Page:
I don't know where you are, but in England most pain control clinics are mostly about helping the patient deal with pain, and using appropriate medication to do so.

Here's the English guidance for managing pain in non-specialist settings, so this is what people should be getting from a regular doctor. (For neuropathic pain).


They're not just gateway drugs, but also a huge problem in and of themselves. I have a friend who went to rehab for heroin and he said most of the people there were addicted to oxycodone, not heroin. Opiates are not to be trifled with, yet some doctors are more than willing to throw them at people. My other friend was prescribed Norco for a sore throat >:(

I recently burned my hands with bacon grease while cooking which was a painful experience and was prescribed Norco. The pain was pretty much gone in the morning ~12 hours later and I had only taken one dose (which made me feel terrible, btw) and didn't take any more. I imagine many people just take the dosage until the prescription is gone.

> I imagine many people just take the dosage until the prescription is gone.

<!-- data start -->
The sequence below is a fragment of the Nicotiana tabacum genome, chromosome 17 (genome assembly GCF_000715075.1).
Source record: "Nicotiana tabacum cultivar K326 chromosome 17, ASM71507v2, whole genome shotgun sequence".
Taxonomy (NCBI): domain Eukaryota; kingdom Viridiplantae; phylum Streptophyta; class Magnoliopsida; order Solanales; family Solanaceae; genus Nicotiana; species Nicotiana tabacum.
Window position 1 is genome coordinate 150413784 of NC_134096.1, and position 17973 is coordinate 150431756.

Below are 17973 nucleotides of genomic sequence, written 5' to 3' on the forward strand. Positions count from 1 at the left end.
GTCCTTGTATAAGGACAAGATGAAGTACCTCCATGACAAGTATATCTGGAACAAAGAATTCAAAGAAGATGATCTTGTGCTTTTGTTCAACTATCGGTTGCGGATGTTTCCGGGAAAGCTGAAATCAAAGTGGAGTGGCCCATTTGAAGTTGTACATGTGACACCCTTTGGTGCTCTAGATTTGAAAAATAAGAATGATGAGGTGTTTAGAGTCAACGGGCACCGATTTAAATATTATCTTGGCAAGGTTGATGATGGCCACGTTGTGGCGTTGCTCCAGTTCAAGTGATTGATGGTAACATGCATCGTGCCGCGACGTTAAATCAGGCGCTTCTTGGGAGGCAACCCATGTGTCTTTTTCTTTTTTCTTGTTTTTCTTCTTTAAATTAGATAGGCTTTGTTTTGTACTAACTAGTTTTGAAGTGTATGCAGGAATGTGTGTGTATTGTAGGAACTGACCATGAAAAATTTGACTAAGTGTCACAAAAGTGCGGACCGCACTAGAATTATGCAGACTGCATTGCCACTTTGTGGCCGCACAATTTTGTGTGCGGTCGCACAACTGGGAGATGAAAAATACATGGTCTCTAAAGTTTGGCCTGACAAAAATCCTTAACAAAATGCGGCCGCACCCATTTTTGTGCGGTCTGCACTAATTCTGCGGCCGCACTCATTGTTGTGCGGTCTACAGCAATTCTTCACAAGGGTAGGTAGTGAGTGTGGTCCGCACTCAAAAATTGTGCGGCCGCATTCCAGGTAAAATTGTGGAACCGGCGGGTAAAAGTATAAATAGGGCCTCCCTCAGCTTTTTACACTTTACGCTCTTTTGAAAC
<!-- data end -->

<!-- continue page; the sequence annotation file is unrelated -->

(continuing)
Or more than the dose and then buy it on the street after they run out. After that gets too expensive they figure out heroin is the same rush.

I've heard that Heroin was invented in first place to be a "phasing out" drug of sorts, to fix Morphine addiction...

It was. Then suboxone, methadone, etc. I can't wait to see the latest fad.

Suboxone helped me kick a 6 year heroin addiction. For an actual addict, there is effectively no high from it (aside from the relief of getting rid of withdrawal symptoms, which is very different from an actual high). So, you can dismiss it as much as you like, but it (coupled with excellent support from the government-run clinic) saved my life.

Here's to hoping people realize that the whole concept of "gateway drug" is horseshit. Human beings exhibit a wide range of behaviors following the use of any substance, that usually have much more to do with the humans and with their environment than with the substance.

These days it's hard to get a handful of Vicodin to get you through a few days of pain after hurting your back.